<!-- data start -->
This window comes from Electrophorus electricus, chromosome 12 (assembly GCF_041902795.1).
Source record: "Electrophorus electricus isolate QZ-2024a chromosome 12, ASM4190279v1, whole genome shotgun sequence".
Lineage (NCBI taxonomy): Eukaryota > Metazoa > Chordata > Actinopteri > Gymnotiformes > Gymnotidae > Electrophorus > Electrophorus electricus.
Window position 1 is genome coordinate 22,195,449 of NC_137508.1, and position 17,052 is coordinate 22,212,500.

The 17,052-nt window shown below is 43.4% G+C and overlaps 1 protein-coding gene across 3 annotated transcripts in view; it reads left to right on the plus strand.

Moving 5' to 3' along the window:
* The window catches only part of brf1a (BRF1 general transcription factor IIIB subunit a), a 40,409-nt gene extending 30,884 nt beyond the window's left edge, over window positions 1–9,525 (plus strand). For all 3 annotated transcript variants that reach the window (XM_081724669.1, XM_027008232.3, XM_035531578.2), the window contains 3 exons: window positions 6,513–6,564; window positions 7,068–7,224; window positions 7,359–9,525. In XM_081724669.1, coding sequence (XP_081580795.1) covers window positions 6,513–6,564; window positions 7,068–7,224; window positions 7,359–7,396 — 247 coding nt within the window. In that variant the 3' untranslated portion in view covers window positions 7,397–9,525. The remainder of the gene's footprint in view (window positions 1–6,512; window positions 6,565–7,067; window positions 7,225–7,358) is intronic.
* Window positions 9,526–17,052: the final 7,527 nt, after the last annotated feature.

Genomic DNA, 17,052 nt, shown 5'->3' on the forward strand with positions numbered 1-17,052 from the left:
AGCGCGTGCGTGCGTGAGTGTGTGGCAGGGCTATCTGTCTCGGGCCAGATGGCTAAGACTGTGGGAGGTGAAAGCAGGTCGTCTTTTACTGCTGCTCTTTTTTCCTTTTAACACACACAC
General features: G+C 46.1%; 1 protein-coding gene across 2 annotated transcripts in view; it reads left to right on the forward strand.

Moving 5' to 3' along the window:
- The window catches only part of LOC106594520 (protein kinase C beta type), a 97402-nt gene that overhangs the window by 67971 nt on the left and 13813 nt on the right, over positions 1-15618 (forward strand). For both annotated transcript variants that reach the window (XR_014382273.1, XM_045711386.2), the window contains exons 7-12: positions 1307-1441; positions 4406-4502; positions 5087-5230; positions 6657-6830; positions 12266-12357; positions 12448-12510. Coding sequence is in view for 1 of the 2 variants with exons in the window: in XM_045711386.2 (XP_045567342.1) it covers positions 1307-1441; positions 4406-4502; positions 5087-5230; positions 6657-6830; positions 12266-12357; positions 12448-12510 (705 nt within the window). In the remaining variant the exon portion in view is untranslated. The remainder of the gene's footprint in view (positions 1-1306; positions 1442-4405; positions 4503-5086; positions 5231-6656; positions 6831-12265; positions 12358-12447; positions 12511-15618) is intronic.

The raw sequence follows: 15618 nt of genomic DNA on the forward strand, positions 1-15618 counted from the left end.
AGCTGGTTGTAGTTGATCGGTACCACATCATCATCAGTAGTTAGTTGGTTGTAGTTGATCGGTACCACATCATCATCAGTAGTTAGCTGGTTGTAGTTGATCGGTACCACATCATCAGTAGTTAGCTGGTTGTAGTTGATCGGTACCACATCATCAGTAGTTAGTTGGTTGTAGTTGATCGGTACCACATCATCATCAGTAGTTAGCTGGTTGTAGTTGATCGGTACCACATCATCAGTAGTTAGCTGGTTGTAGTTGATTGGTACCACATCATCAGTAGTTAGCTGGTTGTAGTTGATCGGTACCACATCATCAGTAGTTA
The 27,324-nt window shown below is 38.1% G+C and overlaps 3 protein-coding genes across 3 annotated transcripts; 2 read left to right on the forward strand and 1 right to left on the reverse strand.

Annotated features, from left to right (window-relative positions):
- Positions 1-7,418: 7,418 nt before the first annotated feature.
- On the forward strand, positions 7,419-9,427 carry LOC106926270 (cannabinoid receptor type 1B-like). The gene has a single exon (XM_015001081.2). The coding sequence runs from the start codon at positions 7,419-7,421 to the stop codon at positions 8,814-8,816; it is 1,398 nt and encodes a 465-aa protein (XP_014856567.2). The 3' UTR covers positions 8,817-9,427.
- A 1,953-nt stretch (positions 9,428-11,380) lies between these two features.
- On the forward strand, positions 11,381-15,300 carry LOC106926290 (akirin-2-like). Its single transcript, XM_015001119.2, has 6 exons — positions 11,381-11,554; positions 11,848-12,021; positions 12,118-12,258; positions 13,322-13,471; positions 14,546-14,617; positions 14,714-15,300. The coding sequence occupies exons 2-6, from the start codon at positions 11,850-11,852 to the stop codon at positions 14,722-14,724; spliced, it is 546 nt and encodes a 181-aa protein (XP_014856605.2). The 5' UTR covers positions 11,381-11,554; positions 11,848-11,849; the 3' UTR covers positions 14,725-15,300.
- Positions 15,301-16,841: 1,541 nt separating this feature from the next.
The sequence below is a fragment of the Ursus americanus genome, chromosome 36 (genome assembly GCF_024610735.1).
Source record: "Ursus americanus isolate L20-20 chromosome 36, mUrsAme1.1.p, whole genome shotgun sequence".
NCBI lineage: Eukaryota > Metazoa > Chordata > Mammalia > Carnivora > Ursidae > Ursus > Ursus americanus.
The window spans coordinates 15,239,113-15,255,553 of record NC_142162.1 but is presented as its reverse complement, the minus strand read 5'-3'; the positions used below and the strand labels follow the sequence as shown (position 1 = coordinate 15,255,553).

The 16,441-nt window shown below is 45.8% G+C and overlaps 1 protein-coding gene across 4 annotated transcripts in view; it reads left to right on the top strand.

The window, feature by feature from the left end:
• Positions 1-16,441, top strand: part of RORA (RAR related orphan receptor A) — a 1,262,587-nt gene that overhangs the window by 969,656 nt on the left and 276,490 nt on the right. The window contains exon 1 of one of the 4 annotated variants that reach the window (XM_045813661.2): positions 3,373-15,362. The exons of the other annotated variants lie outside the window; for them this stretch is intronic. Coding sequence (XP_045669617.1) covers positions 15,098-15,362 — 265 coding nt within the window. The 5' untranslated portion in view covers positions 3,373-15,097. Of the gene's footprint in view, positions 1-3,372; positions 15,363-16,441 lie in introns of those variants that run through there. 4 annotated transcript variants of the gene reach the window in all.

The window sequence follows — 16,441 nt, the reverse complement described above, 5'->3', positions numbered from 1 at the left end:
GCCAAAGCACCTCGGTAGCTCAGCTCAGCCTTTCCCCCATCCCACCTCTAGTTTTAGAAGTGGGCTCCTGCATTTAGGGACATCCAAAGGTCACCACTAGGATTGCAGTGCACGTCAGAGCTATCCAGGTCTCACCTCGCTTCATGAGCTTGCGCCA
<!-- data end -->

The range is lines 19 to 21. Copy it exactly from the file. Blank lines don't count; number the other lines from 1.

- On the forward strand, positions 7,419-9,427 carry LOC106926270 (cannabinoid receptor type 1B-like). The gene has a single exon (XM_015001081.2). The coding sequence runs from the start codon at positions 7,419-7,421 to the stop codon at positions 8,814-8,816; it is 1,398 nt and encodes a 465-aa protein (XP_014856567.2). The 3' UTR covers positions 8,817-9,427.
- A 1,953-nt stretch (positions 9,428-11,380) lies between these two features.
- On the forward strand, positions 11,381-15,300 carry LOC106926290 (akirin-2-like). Its single transcript, XM_015001119.2, has 6 exons — positions 11,381-11,554; positions 11,848-12,021; positions 12,118-12,258; positions 13,322-13,471; positions 14,546-14,617; positions 14,714-15,300. The coding sequence occupies exons 2-6, from the start codon at positions 11,850-11,852 to the stop codon at positions 14,722-14,724; spliced, it is 546 nt and encodes a 181-aa protein (XP_014856605.2). The 5' UTR covers positions 11,381-11,554; positions 11,848-11,849; the 3' UTR covers positions 14,725-15,300.